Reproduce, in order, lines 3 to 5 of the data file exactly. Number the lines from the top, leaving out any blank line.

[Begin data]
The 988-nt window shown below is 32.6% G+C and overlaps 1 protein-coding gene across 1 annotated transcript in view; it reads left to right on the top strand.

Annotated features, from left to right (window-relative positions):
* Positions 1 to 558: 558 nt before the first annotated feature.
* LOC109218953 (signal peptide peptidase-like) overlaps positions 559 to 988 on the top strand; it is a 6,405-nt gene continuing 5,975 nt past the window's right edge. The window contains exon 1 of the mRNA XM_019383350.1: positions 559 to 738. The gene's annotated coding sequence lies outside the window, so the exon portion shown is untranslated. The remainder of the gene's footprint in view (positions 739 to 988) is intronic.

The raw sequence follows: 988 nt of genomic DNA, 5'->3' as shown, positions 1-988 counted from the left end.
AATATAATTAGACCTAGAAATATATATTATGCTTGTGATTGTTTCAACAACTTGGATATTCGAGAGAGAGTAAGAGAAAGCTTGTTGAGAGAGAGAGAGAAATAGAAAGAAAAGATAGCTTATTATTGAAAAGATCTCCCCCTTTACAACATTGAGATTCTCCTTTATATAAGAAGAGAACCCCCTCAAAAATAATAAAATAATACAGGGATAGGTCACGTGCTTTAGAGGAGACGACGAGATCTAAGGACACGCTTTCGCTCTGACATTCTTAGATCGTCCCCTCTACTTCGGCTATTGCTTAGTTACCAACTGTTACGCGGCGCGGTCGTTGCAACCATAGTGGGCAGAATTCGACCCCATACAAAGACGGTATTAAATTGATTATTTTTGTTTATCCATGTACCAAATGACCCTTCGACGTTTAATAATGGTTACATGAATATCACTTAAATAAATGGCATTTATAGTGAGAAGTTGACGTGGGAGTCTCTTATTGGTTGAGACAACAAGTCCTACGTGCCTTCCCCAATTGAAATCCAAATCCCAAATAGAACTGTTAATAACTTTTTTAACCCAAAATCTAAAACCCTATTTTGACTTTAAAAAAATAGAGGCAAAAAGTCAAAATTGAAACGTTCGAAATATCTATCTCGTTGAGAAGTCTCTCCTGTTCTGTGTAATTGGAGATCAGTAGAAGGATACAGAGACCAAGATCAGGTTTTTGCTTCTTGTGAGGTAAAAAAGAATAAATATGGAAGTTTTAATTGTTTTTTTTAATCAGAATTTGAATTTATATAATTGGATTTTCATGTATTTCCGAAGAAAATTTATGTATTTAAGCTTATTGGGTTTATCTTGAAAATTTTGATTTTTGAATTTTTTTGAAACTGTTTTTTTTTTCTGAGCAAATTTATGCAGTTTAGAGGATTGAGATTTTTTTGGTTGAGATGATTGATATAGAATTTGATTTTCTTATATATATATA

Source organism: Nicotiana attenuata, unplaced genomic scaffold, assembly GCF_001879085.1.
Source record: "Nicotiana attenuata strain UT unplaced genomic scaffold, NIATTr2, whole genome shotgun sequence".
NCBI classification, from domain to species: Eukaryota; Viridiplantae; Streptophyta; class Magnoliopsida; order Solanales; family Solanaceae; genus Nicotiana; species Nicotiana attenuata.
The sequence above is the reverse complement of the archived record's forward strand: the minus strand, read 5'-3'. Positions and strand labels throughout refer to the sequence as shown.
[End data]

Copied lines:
* Positions 1 to 558: 558 nt before the first annotated feature.
* LOC109218953 (signal peptide peptidase-like) overlaps positions 559 to 988 on the top strand; it is a 6,405-nt gene continuing 5,975 nt past the window's right edge. The window contains exon 1 of the mRNA XM_019383350.1: positions 559 to 738. The gene's annotated coding sequence lies outside the window, so the exon portion shown is untranslated. The remainder of the gene's footprint in view (positions 739 to 988) is intronic.

The raw sequence follows: 988 nt of genomic DNA, 5'->3' as shown, positions 1-988 counted from the left end.